James Buchanan Duke


James Buchanan Duke

James Buchanan Duke (December 23, 1856 – October 10, 1925) was a U.S. tobacco and electric power industrialist best known for his involvement with Duke University.

Personal life

James Buchanan Duke, known by the nickname "Buck", was born near Durham, North Carolina, on December 23, 1856 to Washington Duke and his second wife, Artelia Roney Duke. [cite web| url=http://www.dukeendowment.org/about/history|title=The Duke Family and its Legacy| publisher=Duke Endowment|accessdate=2008-06-02] Duke was married twice, the first in 1904 to Lillian Fletcher McCredy, but they divorced in 1906 and had no children. In 1907 he married the widow Nanaline Holt Inman, with whom he had his only child, a daughter, Doris, born November 22, 1912. Doris was raised at Duke Farms, where her father had worked with landscapers such as James Greenleaf (a member of the firm of Frederick Law Olmsted), and Horatio Buckenham to transform more than convert|2000|acre|km2|0 of farmland and woodlots into an extraordinary landscape. containing 2 conservatories, 9 lakes, 35 fountains, 45 buildings, countless pieces of sculpture, over convert|2|mi|km|0 of stone walls and more than convert|18|mi|km of roadway [cite web| url=http://www.dukefarms.org/page.asp?pageId=4|title=History | publisher=Duke Farms|accessdate=2008-02-11] . James Buchanan Duke died in New York City on October 10, 1925 and is interred with his father and brother in the Memorial Chapel on the campus of Duke University.

Business career

Washington Duke (1820-1905), had owned a tobacco company which his sons James Buchanan Duke and Benjamin Newton Duke (1855-1929) took over in the 1880s.In 1885, James Buchanan Duke acquired a license to use the first automated cigarette making machine (invented by James Albert Bonsack), and by 1890, Duke supplied 40% of the American cigarette market (then known as pre-rolled tobacco). In that year, Duke consolidated control of his four major competitors under one corporate entity, the American Tobacco Company, which was a monopoly in the American cigarette market.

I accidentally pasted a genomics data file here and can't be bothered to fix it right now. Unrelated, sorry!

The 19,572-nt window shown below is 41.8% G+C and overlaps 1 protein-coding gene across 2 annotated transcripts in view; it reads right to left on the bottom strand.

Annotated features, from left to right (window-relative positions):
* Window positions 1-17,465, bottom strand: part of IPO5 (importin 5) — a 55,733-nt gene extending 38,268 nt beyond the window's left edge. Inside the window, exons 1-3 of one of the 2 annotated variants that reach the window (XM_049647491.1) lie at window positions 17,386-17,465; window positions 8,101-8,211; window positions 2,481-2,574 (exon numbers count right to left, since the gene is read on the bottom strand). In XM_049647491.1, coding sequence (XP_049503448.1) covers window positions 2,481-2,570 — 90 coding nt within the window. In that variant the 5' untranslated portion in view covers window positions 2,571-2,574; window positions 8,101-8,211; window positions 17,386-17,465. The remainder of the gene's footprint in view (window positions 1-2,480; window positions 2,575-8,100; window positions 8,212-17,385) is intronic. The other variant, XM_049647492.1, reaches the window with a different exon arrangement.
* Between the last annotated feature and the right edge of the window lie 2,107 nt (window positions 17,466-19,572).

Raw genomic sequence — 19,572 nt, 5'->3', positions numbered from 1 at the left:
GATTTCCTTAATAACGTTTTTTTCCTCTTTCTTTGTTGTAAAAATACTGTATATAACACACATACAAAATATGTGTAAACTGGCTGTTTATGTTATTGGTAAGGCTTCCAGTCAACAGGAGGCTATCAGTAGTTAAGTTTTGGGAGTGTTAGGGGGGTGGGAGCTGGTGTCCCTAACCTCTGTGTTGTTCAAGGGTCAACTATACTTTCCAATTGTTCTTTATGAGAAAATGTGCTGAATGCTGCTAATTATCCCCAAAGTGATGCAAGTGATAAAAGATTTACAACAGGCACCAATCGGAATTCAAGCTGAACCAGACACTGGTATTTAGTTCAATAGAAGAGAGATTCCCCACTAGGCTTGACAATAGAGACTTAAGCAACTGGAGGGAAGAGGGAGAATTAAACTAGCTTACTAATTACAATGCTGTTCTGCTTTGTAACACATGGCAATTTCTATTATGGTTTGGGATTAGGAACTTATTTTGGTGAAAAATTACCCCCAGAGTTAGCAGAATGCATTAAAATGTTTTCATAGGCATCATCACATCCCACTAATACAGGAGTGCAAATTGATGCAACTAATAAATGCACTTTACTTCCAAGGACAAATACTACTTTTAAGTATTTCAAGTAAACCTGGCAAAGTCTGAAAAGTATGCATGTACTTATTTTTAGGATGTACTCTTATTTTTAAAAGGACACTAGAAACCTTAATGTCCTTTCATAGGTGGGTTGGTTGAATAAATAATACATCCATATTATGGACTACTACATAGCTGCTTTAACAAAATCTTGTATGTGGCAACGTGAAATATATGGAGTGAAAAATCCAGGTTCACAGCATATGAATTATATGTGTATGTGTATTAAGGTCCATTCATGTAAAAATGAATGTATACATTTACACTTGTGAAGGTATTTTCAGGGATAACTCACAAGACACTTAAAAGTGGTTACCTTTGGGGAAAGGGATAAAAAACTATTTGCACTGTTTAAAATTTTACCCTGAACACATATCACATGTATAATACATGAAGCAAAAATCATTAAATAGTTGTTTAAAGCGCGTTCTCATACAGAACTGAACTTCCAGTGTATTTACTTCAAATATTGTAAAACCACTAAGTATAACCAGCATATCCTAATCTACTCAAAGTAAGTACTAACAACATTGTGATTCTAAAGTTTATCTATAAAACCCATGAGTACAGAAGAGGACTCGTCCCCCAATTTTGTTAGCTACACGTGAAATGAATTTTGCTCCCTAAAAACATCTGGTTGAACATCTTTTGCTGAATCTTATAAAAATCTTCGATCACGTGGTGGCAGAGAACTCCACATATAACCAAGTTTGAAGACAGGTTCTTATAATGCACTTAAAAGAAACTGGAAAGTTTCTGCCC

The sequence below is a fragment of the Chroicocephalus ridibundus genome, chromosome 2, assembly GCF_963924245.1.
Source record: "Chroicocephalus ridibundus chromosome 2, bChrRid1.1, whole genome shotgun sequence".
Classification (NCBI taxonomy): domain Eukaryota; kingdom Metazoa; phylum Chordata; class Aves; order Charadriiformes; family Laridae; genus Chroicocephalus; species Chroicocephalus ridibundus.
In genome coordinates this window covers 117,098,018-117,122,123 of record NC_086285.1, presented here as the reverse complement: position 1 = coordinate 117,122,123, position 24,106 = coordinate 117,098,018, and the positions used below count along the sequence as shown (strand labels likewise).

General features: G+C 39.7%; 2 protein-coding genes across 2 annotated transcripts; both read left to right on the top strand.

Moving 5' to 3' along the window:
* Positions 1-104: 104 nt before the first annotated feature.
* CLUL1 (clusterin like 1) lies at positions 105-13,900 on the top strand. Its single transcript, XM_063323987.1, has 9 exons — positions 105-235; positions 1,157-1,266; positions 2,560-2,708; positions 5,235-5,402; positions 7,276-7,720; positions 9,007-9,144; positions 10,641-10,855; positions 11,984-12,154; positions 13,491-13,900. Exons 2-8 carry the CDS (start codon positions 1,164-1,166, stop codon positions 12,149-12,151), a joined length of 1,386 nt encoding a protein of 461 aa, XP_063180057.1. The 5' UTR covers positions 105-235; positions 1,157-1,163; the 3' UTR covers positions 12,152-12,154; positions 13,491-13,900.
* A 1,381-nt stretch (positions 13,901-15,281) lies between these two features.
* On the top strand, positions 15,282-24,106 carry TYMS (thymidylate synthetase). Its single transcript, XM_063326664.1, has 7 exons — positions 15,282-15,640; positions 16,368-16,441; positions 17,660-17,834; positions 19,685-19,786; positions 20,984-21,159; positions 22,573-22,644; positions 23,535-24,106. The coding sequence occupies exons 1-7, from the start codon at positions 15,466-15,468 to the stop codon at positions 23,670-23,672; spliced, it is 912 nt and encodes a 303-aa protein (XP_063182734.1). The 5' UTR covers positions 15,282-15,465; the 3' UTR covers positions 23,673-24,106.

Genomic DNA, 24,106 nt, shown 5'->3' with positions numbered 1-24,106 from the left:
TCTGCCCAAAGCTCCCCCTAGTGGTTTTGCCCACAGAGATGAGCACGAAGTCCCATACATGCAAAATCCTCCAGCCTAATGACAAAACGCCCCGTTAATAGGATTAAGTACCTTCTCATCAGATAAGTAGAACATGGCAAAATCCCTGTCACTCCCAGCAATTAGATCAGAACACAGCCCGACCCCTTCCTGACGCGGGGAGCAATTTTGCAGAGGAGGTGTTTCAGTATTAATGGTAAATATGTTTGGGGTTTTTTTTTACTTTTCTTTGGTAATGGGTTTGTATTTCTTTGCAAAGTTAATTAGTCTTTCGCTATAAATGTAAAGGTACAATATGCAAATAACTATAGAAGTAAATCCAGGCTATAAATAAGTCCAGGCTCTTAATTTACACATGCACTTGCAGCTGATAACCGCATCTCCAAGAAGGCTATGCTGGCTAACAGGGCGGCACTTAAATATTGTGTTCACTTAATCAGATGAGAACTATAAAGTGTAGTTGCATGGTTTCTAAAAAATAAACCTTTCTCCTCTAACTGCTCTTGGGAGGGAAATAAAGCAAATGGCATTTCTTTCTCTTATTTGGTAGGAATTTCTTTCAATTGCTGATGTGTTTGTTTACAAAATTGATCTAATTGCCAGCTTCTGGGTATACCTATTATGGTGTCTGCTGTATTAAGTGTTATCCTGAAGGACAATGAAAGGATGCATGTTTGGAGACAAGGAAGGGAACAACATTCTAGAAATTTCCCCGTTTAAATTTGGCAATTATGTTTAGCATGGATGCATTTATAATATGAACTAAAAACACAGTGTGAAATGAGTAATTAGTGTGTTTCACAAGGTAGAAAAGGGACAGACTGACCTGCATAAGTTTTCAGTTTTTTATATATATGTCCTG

In the 1890s, he forged an agreement with his British competitors to divide the market, with Duke controlling the American trade, the British companies controlling the trade in British territories, and a third, cooperative venture between the two - the British-American Tobacco Company - controlling the sale of tobacco to the rest of the world. During this time, Duke was repeatedly sued by business partners and shareholders. In 1906, the American Tobacco Company was found guilty of antitrust violations, and was ordered to be split into three separate companies: American Tobacco Company, Ligget and Myers, and the P. Lorillard Company.

In 1892, the Dukes had opened their first textile firm in Durham, North Carolina that was run by Benjamin Duke. At the turn of the century, Buck Duke organized the American Development Company to acquire land and water rights on the Catawba River. In 1904, he established the Catawba Power Company and the following year he and his brother founded the Southern Power Company which became known as Duke Power, one of the companies making up the Duke Energy, Inc. conglomerate. The company supplied electrical power to the Duke's textile factory and within two decades, their power facilities had been greatly expanded and they were supplying electricity to more than 300 cotton mills and other industrial companies. Duke Power established an electrical grid that supplied cities and towns in the Piedmont Region of North and South Carolina. Lake James, a power-generating reservoir in Western North Carolina, was created by the company in 1928 and named in Duke's honor.